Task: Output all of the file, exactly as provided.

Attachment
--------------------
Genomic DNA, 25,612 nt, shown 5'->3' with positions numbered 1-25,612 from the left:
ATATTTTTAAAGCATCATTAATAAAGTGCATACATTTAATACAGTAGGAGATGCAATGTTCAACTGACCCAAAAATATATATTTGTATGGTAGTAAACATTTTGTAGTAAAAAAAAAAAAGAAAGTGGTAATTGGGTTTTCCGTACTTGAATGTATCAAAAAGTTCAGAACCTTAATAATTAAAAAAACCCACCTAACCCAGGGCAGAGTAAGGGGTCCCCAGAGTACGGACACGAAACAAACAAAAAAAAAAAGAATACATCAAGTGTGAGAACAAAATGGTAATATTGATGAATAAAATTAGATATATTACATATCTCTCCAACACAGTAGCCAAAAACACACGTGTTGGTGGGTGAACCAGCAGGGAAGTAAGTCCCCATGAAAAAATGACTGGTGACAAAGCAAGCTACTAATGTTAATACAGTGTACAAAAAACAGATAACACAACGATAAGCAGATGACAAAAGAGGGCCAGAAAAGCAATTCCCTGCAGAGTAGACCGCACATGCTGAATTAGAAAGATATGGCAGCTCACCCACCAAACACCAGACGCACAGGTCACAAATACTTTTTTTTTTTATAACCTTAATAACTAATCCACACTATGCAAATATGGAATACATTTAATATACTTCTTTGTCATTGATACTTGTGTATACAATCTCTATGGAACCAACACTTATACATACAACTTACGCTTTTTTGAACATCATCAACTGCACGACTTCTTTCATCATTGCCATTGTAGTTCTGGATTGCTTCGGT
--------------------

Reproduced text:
Genomic DNA, 25,612 nt, shown 5'->3' with positions numbered 1-25,612 from the left:
ATATTTTTAAAGCATCATTAATAAAGTGCATACATTTAATACAGTAGGAGATGCAATGTTCAACTGACCCAAAAATATATATTTGTATGGTAGTAAACATTTTGTAGTAAAAAAAAAAAAGAAAGTGGTAATTGGGTTTTCCGTACTTGAATGTATCAAAAAGTTCAGAACCTTAATAATTAAAAAAACCCACCTAACCCAGGGCAGAGTAAGGGGTCCCCAGAGTACGGACACGAAACAAACAAAAAAAAAAAGAATACATCAAGTGTGAGAACAAAATGGTAATATTGATGAATAAAATTAGATATATTACATATCTCTCCAACACAGTAGCCAAAAACACACGTGTTGGTGGGTGAACCAGCAGGGAAGTAAGTCCCCATGAAAAAATGACTGGTGACAAAGCAAGCTACTAATGTTAATACAGTGTACAAAAAACAGATAACACAACGATAAGCAGATGACAAAAGAGGGCCAGAAAAGCAATTCCCTGCAGAGTAGACCGCACATGCTGAATTAGAAAGATATGGCAGCTCACCCACCAAACACCAGACGCACAGGTCACAAATACTTTTTTTTTTTATAACCTTAATAACTAATCCACACTATGCAAATATGGAATACATTTAATATACTTCTTTGTCATTGATACTTGTGTATACAATCTCTATGGAACCAACACTTATACATACAACTTACGCTTTTTTGAACATCATCAACTGCACGACTTCTTTCATCATTGCCATTGTAGTTCTGGATTGCTTCGGT